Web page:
Even worse, the politicians have actually mandated many central banks, like the ECB, to pursue an inflation target to the exclusion of other considerations. This gives the central bankers a license to throw millions of people out of work in order to chase their obsession with inflation. moreAnd of course, there has to be a serious discussion for why economic fears must lead to the destruction of social programs.
Deficit Hawks One Two Punch
December 16, 2010 By Michael Hudson
Why Government is More Afraid of Debt than Depression
Michael Hudson: Deficit Hawks Want a One Two Punch Against the Economy moreThen there is this little problem that because labor statistics have been so watered down in the past 35 years, it is incredibly difficult to mount a statistical case for a jobs program (for example.)
Obama's Focus Should be Jobs, Not Deficits
The Invisible Recession
By DEAN BAKER April 18, 2011
Millions of Americans are still suffering from the Great Recession. People across the country are struggling to find jobs, and families nationwide have had banks foreclose on their homes. It is against this backdrop that President Obama gave his speech on the budget.
While he did make the point that the wealthy can afford to pay more taxes, the speech confirms the administration's agenda of deficit reductions. But with an 8.8 percent unemployment rate, a budget agenda that stresses jobs is what the nation needs.
To understand why the focus should be on jobs instead of deficit reduction, it is important to remember how we reached this point.
Two years ago the economy was in a free fall as a result of the collapse of the Wall Street-fueled housing bubble. In the four months between December 2008 and April 2009 alone, the economy lost more than 3 million jobs; it would go on to lose nearly 5 million more.
Almost $8 trillion in housing bubble wealth disappeared as house prices plummeted.
The private sector lost more than $1.2 trillion in annual demand, roughly half of this due to lost construction demand and the other half due to lost consumption demand.
President Obama rightly proposed a second stimulus package -- the first was passed in February 2008 and signed by President George W. Bush -- to try to make up for lost demand from the private sector.
Government stimulus was the right path because private sector spending would not increase on its own. There is no magical potion that can somehow generate $1.2 trillion in new demand from the private sector alone. Businesses invest and hire when they see demand for their products. They all had huge excess capacity in 2009; this meant that there would be little new investment.
Similarly, consumers were heavily indebted now that they had lost so much housing wealth. This meant that they would not consume.
If the government did not spend money, no one was going to. This would have meant high unemployment rates long into the future, just as happened during the Great Depression.
The stimulus package helped to reverse the economic decline, but it was not nearly large enough. The package came to roughly $300 billion a year in tax cuts and new spending, roughly one-quarter the size of the shortfall created by collapse of the housing bubble. And much of this stimulus faded out by the end of last year. moreAnd for the first time in my memory, folks are beginning to bring up the possibility of just hitting the reset button on all this global debt. Baker must know the reaction to this piece but wrote it anyway. And while a debt default would be a good thing for the vast majority of USA citizens, it really would be the end of the world as the idle rich know it.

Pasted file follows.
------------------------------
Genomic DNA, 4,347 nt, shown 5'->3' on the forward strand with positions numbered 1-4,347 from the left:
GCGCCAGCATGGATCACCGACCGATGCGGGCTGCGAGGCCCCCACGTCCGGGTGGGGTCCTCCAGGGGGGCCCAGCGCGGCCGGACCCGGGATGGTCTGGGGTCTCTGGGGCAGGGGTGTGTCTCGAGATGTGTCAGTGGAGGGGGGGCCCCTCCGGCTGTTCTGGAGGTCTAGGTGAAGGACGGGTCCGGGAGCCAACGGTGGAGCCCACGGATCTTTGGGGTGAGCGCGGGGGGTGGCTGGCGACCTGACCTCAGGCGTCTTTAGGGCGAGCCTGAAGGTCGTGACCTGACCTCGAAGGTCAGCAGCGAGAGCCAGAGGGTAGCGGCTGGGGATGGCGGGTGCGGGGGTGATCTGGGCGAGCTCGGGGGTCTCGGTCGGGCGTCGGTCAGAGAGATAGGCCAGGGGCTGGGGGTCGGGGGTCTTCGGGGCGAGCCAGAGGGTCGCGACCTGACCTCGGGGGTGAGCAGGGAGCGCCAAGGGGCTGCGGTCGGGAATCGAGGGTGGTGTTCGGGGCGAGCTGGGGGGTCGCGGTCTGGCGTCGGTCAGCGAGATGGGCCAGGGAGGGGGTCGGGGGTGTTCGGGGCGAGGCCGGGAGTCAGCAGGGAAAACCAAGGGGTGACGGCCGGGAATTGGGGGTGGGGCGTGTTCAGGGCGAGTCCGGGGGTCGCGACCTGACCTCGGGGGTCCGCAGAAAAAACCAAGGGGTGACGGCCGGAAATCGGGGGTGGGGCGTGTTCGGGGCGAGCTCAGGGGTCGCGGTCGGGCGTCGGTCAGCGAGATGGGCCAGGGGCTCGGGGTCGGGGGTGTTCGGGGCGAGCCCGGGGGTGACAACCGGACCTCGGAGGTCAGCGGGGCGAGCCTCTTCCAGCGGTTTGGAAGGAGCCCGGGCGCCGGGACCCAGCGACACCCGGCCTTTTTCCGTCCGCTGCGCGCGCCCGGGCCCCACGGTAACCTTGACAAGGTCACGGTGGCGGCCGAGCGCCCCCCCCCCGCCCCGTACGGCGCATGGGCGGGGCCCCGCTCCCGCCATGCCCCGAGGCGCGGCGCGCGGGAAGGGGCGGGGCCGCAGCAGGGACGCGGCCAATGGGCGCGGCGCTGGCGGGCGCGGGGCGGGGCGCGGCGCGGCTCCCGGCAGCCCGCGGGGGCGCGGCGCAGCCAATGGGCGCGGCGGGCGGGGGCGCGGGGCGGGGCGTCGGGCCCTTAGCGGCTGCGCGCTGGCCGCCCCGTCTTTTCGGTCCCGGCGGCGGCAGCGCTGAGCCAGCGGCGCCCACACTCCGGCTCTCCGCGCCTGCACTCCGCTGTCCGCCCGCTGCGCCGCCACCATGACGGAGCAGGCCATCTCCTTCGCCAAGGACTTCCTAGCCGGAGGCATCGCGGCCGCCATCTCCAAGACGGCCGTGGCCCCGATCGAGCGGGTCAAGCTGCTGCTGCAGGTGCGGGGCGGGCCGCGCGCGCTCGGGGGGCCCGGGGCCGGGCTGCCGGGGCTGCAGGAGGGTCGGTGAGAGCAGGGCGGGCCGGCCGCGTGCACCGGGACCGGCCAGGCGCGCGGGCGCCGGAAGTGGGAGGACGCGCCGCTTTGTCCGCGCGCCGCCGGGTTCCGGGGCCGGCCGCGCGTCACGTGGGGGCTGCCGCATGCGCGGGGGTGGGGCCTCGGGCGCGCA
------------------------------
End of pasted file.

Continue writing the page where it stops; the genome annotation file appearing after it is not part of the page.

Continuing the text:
U.S. Debt Default Would Not Be The End Of The World
The NYT had a piece on the implications of the United States hitting its debt ceiling and running the risk of defaulting on its debt. The article exclusively presented the views of people who portrayed hitting the debt ceiling and defaulting on the debt as being an end of world scenario.
It would have been useful to present the view of people who do not consider a default on the national debt to be the worst possible outcome. While there can be little doubt that a default on the U.S. debt would lead to a financial crisis and would likely permanently reduce the role of the U.S. financial industry in world markets, it is also likely the case that the United States would rebound and possible rebound quickly from a default.
The experience of Argentina may be instructive in this respect. Argentina defaulted on its debt at the end of 2001. Its economy fell sharply in the first quarter of 2002 but had stabilized by the summer and was growing strongly by the end of the year. By the end of 2003 it had recovered its lost output. Its economy continued to grow strongly until the world recession in 2009 brought it to a near standstill.
While there can be no guarantee that the U.S. economy would bounce back from the financial crisis following a default as quickly as did Argentina, it's unlikely that U.S. policymakers are too much less competent than those in Argentina.
Readers should be made aware of the fact that countries do sometimes default and they can subsequently recover and prosper. Many people may consider the short-term pain stemming from a debt default to be preferable to the long-term costs that might come from policies adopted to prevent default. more